The "news" that broke late last night, with Christian Bale saying out loud that he won't play Batman in any forthcoming Justice League movie, wasn't really news. It's been clear since the final moments of The Dark Knight Rises that Bale's Bruce Wayne was done with Gotham and super heroics in general, and though Man of Steel made reference to Wayne Industries, it had no explicit ties to Nolan's version of the Dark Knight. Henry Cavill is a new Superman, so he was getting a new Batman in the future… right?
That's what Katey though, at least, but Sean-- a much more diehard comics fan-- still has hope. Below they debate just how likely it is that Nolan's Gotham will be a part of either Man of Steel 2 or a forthcoming Justice League movie, even without Christian Bale involved. Is the key Joseph Gordon-Levitt? Is it Michael Caine? Is it all just a crazy theory in Sean's head? Join the debate below.
KATEY: I've been taking it as a given basically since last summer that, much as Warner Bros. might want to force it, Christopher Nolan's Batman trilogy was over and wouldn't be revived, not even in the form of a Justice League movie. And when Man of Steel came out and had no nods to Nolan's movies-- especially that Joseph Gordon-Levitt cameo that was rumored-- it seemed to confirm it. Man of Steel is a hit. Warner and DC are moving on. The past is the past. But Sean, you are stalwart, and even though Christian Bale is totally out, you still think the world of his Batman is alive. Talk to me.
SEAN: One reason I think Warner still want to acknowledge Nolan's universe is because they'd be crazy not to do it. Nolan's Batman trilogy stands as one of the most successful superhero franchises of our age. It redefined an audience's perception of the superhero genre, and it laid the foundation for everything that Warner is trying to do with Superman and the JLA. To ignore it, to sweep it under the rug as a thing of the past, would be foolish. And Bale saying that he's out makes sense. Because I think that Warner will build on the John Blake character at the end of Rises, continuing with the idea that Bruce Wayne (Bale) is out, but a Batman figure exists. Yes, a JGL cameo in Man of Steel would have solidified this belief. But I still feel that Warner wants to connect the Superman world of this moment to Nolan's existing trilogy.
KATEY: I totally get why they want to do it, and I assume they've spent the entire last year figuring out how to do so. But The Dark Knight trilogy ended with a whimper, not a bang-- The Dark Knight Rises made money, sure, but was not remotely the phenomenon The Dark Knight was, and everyone involved really did seem ready to walk away. Nolan is obviously a huge name, and his contributions to Man of Steel were highly touted... but he's also a guy who wants to move on and make his own movies, and seems to have actively shied away from the godfather role that Marvel has given to Joss Whedon. I think Nolan wants to move on... and I think it's easier for DC not to have one more 800-pound gorilla like Nolan around to make decisions. Use the success of Man of Steel and the massive popularity of Batman to change it up. We've seen Batman played by more actors than any other superhero on film. We're used to seeing him change.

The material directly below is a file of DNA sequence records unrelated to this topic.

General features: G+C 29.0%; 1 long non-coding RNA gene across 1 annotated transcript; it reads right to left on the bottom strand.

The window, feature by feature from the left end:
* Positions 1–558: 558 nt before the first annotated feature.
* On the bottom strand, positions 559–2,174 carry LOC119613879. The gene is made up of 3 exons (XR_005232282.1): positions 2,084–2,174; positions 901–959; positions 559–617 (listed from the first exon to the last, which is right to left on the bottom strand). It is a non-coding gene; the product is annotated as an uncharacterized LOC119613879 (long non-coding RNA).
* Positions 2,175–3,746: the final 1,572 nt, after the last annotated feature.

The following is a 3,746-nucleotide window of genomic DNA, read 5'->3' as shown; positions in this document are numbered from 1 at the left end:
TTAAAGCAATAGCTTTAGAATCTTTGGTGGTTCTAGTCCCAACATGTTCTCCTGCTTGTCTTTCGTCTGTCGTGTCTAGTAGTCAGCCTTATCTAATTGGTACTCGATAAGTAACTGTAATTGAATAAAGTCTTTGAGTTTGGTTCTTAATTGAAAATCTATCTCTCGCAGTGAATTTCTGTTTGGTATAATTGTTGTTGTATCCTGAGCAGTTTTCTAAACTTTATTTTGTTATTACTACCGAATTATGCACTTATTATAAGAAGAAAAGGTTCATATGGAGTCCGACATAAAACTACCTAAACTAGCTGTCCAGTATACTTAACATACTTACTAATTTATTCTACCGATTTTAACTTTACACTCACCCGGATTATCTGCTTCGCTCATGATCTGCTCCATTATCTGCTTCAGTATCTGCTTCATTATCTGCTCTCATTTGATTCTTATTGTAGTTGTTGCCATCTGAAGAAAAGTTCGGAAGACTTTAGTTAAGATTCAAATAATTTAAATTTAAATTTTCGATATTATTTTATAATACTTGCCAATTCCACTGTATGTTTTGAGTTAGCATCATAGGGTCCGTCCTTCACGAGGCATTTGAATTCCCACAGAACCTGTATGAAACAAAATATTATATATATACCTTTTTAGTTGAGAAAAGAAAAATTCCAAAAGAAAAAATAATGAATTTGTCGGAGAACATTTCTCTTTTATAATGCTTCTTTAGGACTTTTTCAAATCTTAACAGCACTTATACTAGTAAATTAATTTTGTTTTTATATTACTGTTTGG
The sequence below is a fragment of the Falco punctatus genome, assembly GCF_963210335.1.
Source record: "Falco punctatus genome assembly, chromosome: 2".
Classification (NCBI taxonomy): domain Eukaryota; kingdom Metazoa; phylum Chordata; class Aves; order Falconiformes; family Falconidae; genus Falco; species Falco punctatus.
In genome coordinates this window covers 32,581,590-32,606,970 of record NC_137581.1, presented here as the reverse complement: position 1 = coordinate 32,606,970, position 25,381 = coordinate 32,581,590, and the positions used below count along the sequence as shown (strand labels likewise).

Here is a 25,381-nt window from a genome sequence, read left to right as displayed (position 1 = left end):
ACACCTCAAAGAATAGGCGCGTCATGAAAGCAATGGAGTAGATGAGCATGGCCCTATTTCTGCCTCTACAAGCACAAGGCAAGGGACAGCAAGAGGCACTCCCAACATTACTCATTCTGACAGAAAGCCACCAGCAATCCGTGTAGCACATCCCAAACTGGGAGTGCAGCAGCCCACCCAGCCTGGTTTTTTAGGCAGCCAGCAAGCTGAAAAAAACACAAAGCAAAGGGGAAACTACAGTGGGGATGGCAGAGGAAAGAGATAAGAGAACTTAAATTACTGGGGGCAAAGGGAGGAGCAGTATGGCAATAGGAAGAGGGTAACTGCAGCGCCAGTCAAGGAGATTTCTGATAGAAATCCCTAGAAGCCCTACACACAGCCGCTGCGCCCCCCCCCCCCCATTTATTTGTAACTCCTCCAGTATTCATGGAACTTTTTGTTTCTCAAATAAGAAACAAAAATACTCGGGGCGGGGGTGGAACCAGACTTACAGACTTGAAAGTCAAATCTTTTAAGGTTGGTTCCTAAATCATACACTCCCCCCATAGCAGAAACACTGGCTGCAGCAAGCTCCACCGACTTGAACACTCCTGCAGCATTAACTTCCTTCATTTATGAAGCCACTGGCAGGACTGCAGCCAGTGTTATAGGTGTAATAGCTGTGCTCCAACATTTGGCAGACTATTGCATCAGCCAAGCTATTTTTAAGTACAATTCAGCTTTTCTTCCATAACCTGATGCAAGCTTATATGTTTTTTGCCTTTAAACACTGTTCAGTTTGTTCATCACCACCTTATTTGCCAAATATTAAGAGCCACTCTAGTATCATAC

SEAN: Now is not the time for Batman to change, though. George Clooney's Batman? That guys needed a change. Nolan's idea of Batman works very well with the realism Snyder repeatedly said he tried to bring to Man of Steel. As much as many think Steel starts the ball rolling on a Justice League movie, I believe Nolan's Batman films really set the tone for the types of movies DC/Warner want to make ... much the same way that Jon Favreau's Iron Man set a tone for Marvel's film slate.
KATEY: OK, so how do you suggest this work going forward? Do you think Nolan will stick around to shepherd JLA and then another series of standalone Batman films-- because that's the obvious next step, unless they're finally going to commit to making something substantial out of Green Lantern or Wonder Woman. Or do you see them just taking John Blake and Nolan's ideas and bidding him farewell?